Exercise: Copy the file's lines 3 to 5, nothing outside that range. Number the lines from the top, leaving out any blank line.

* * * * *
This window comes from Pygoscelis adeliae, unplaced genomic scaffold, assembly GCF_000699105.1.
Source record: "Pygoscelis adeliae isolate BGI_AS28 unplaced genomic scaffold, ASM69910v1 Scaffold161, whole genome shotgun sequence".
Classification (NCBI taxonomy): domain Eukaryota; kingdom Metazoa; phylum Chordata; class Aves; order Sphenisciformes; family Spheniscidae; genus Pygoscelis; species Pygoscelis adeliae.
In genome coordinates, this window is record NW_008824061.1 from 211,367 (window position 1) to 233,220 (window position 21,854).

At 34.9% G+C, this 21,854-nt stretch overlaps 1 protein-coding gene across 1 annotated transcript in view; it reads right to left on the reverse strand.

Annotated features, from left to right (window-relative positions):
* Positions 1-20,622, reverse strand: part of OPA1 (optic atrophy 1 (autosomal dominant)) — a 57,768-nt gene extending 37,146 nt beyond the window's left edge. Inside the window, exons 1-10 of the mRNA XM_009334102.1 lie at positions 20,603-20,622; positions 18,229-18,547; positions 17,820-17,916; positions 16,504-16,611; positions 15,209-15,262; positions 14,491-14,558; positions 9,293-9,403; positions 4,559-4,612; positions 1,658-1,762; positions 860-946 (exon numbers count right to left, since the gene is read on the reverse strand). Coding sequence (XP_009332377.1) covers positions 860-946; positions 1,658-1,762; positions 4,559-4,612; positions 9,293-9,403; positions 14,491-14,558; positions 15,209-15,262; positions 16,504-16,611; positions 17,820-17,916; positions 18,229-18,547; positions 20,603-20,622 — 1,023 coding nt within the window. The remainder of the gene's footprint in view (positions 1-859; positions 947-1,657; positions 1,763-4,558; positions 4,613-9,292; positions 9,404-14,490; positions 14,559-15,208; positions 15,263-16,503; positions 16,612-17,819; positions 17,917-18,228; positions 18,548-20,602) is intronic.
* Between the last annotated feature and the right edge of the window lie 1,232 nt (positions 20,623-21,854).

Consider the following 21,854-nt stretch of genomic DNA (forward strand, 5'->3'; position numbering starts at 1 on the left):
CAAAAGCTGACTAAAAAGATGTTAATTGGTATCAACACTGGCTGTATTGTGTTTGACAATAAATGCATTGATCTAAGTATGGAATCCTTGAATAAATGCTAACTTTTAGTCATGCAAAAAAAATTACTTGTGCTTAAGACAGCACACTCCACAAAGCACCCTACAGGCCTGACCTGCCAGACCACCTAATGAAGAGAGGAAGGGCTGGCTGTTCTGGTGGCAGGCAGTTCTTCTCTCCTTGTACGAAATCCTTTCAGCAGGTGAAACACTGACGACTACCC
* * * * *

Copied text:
Classification (NCBI taxonomy): domain Eukaryota; kingdom Metazoa; phylum Chordata; class Aves; order Sphenisciformes; family Spheniscidae; genus Pygoscelis; species Pygoscelis adeliae.
In genome coordinates, this window is record NW_008824061.1 from 211,367 (window position 1) to 233,220 (window position 21,854).

At 34.9% G+C, this 21,854-nt stretch overlaps 1 protein-coding gene across 1 annotated transcript in view; it reads right to left on the reverse strand.